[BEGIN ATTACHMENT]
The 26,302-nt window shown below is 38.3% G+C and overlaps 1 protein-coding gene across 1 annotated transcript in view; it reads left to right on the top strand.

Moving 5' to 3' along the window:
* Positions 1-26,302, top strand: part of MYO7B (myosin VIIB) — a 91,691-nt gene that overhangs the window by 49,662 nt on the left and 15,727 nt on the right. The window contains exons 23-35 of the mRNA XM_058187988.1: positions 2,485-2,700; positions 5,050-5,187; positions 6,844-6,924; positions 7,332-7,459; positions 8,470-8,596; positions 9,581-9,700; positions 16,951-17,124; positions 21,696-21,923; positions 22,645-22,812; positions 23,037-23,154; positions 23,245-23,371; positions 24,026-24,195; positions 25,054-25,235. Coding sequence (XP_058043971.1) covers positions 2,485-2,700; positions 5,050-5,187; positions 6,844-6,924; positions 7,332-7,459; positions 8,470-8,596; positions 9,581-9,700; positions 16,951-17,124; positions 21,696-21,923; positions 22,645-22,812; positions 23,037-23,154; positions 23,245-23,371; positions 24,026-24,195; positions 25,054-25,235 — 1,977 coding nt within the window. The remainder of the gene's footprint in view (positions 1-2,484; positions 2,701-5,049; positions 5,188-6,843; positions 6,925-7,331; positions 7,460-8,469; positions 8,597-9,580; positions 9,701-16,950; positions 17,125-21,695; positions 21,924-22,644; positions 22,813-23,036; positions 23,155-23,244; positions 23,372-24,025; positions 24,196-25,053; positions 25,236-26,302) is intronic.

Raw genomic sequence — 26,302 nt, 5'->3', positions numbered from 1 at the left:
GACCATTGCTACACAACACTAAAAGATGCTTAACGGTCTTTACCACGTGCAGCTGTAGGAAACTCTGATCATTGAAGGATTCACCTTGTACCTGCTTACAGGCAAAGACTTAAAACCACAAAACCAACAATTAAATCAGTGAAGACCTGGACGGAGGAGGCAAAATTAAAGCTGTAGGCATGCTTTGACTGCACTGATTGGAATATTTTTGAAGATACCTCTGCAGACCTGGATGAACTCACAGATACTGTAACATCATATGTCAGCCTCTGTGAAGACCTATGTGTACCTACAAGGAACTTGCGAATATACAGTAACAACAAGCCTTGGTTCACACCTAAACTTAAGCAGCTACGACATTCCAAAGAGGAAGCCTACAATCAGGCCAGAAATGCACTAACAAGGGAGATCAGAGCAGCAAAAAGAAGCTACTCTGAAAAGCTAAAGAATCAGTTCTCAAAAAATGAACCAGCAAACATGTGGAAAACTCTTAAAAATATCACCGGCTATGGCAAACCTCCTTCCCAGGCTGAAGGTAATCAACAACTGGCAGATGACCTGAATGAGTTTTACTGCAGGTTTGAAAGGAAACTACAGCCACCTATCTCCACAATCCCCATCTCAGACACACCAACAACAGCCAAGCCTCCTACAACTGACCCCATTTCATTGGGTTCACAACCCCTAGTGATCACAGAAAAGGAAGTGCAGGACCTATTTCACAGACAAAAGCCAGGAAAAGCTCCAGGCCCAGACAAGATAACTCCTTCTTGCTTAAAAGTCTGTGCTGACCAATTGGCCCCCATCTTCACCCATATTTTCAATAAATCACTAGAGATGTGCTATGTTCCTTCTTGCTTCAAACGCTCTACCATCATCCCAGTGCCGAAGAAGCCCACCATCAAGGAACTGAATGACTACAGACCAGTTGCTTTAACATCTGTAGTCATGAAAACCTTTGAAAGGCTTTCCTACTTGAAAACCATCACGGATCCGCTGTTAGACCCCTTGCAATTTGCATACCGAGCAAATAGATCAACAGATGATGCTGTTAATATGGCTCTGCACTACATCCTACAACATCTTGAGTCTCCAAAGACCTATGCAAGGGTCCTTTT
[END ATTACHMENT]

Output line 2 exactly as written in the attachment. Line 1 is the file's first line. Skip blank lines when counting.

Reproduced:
Moving 5' to 3' along the window: